The flanger guitar effect that was first created by playing the same piece of music on two tape recorders at the same time and deliberately slowing one of them down. When two analogue tapes are played together like this, they are slightly out of time due to imperfections in the machines and tapes themselves anyway and this can give a slightly wobbly sound. By slowing one of the tapes down further, the wobbling is increased and the resulting effect is a whooshing or wavy sound. Most people describe flanging as like the sound of a jet taking off.
There are a few differing stories as to how the effect got its name. The most obvious is that when the artist or recording engineer wanted to use the technique they would physically slow the tape by pressing the center or “flange” and so the process came to be called flanging. Another popular story is that John Lennon of the Beatles once asked their producer George Martin to explain how the process worked and Martin replied with a nonsense answer that included the word “flange.” Lennon was a big fan of the technique, which he first used on the track “Tomorrow Never Knows” in 1966, and whenever he wanted it included he would ask for “flanging” from then on. With the Beatles huge influence over the world of popular music at the time, the name stuck.
Although the Beatles are often credited as being the innovators when it comes to flanging, the effect was first put on record over two decades before by guitar legend and recording pioneer Les Paul. Today primarily remembered for the guitar which bears his name, Les Paul was also responsible for inventing many of the techniques that nowadays we take for granted in songs on the radio and in our own home digital recording. His song “Mamie’s Boogie,” recorded in 1946, used a flanging sound that he created with two tape machines in his garage. It wasn’t until the end of the next decade that it was used again in a noteworthy way, this time on Toni Fisher’s 1959 song “The Big Hurt.”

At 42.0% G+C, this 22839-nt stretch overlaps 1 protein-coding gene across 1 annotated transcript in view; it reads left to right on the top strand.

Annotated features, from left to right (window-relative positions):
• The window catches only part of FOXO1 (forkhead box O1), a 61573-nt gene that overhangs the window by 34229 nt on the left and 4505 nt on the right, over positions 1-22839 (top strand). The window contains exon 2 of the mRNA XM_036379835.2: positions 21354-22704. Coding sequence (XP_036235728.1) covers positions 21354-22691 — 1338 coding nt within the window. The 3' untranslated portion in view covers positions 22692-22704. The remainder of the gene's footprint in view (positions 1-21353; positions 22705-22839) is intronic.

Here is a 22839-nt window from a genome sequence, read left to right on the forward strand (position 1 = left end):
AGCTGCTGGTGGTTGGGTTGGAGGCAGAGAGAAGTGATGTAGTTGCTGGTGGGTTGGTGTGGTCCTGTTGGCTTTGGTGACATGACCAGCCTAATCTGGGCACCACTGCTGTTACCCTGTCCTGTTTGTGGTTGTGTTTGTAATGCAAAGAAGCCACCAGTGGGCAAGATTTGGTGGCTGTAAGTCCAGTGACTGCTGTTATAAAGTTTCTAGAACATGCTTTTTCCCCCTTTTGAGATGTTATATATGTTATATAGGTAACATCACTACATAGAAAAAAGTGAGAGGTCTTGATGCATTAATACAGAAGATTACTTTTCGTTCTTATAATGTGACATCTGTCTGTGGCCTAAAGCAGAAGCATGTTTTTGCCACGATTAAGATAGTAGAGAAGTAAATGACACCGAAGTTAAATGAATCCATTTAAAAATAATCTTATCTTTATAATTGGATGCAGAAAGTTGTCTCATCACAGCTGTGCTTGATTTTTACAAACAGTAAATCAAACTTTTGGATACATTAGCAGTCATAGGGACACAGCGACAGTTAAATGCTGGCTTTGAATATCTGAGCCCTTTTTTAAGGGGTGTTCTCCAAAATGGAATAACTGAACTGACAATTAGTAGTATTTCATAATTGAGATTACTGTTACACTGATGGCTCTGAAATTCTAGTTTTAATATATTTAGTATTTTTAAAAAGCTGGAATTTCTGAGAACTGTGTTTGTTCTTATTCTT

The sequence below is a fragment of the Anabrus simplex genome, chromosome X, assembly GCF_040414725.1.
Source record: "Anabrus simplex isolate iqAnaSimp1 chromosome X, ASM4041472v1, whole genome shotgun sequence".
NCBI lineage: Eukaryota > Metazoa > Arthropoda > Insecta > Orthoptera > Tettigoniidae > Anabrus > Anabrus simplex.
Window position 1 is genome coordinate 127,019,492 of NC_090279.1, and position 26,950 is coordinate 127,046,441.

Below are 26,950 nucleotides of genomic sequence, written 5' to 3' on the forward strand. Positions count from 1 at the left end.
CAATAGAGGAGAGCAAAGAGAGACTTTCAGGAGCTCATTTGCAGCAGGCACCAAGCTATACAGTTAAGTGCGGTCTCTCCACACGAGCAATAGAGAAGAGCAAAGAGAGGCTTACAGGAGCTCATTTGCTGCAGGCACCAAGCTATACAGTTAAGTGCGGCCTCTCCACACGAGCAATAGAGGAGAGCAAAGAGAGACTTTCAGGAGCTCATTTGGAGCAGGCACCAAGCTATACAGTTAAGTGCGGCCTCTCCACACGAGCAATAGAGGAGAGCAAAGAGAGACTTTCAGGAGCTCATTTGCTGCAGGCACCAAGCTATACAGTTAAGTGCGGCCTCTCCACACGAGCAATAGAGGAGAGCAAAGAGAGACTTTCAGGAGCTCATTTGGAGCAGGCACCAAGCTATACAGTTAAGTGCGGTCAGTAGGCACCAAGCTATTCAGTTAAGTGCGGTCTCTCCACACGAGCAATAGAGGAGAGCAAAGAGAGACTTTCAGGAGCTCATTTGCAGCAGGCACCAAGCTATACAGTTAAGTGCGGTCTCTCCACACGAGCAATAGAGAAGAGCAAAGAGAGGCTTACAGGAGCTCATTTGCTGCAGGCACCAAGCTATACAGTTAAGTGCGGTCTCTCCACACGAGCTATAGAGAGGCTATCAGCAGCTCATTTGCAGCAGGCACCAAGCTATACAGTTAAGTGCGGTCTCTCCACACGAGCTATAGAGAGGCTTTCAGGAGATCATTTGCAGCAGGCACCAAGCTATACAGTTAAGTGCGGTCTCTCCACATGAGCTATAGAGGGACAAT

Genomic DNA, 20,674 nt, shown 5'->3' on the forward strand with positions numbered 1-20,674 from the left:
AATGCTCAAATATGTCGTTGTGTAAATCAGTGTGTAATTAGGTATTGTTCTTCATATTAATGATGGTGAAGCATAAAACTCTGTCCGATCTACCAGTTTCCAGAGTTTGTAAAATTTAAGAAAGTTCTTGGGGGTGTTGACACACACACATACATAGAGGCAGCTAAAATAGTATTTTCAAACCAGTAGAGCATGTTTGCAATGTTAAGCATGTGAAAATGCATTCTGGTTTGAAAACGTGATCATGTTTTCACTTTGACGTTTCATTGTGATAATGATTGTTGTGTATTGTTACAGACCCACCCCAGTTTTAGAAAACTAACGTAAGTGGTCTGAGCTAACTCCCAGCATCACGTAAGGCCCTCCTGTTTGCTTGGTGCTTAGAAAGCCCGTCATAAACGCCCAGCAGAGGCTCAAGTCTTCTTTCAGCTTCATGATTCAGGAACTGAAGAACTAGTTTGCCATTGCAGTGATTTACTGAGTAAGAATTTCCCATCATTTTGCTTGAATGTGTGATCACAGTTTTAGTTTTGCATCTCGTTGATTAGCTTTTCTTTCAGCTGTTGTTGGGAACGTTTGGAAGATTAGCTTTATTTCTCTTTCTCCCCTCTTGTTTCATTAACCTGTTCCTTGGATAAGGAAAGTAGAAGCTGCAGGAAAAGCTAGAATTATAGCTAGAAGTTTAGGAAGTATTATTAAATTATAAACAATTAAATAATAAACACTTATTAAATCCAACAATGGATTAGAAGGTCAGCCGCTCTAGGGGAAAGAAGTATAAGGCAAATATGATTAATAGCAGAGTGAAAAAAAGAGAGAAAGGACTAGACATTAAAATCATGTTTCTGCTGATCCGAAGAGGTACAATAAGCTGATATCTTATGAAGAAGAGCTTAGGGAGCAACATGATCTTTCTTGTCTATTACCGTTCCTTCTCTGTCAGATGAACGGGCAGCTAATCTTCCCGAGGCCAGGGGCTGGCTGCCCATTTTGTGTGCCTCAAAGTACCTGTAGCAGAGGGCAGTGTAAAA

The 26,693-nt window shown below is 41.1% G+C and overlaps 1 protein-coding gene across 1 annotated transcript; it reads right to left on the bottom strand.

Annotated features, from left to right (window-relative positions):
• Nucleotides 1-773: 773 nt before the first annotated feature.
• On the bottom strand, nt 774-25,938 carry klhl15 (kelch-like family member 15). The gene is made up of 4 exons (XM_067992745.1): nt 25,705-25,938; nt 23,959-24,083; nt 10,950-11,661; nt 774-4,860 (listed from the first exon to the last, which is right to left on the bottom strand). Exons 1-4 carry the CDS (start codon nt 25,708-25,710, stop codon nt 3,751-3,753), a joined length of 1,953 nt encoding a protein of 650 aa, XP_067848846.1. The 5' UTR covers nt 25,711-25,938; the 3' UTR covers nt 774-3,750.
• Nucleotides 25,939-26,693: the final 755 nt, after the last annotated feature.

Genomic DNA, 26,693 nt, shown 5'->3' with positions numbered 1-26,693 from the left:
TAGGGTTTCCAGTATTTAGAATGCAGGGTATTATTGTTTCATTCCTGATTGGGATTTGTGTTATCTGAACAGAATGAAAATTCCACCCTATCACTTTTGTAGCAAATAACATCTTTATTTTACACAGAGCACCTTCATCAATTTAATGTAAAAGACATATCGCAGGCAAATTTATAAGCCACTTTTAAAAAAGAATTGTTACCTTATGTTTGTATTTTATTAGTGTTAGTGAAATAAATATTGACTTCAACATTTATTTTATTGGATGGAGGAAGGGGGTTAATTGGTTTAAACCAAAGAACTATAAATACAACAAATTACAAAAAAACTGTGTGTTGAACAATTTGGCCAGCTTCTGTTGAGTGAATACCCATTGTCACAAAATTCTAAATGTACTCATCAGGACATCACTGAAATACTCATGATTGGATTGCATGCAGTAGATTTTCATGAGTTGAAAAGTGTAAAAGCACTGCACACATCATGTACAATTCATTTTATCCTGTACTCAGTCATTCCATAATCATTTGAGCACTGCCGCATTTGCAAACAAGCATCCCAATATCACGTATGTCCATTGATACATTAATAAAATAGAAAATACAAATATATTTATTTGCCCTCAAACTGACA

It was in the 1960s that flanging really came into vogue with groups like the Small Faces (Itchychoo Park) and Jimi Hendrix (Axis: Bold as Love), as well as the Beatles making use of the effect. This continued into the seventies with David Bowie, the Rolling Stones, and Van Halen all making music that utilized the spacey whoosh. Flanging could be used sparingly in order to give a guitar, vocal, or drum sound an unworldly quality, or if pushed to extremes, it could create that jet noise that gave a track a wild and untamed sound, a great example being Eric Bell’s guitar break on Thin Lizzy’s 1973 track “The Rocker” and Lenny Kravitz’s “Are You Gonna Go My Way?” from 1993.
Popular Flanger Stomp Boxes
It was in the seventies that the first dedicated flanger stomp boxes appeared with the MXR and Electro Harmonix “Electric Mistress” being two early models. Originals are still available, but both companies have reissued them and they are available for between a hundred and a hundred and fifty dollars. Lots of different models have come onto the market in the decades since, and one the most popular is the Boss BF-3 which offers a wide variety of sounds in a durable, quality stomp box that will last without problems for many years. It comes in at a similar price to the MXR and Electro Harmonix.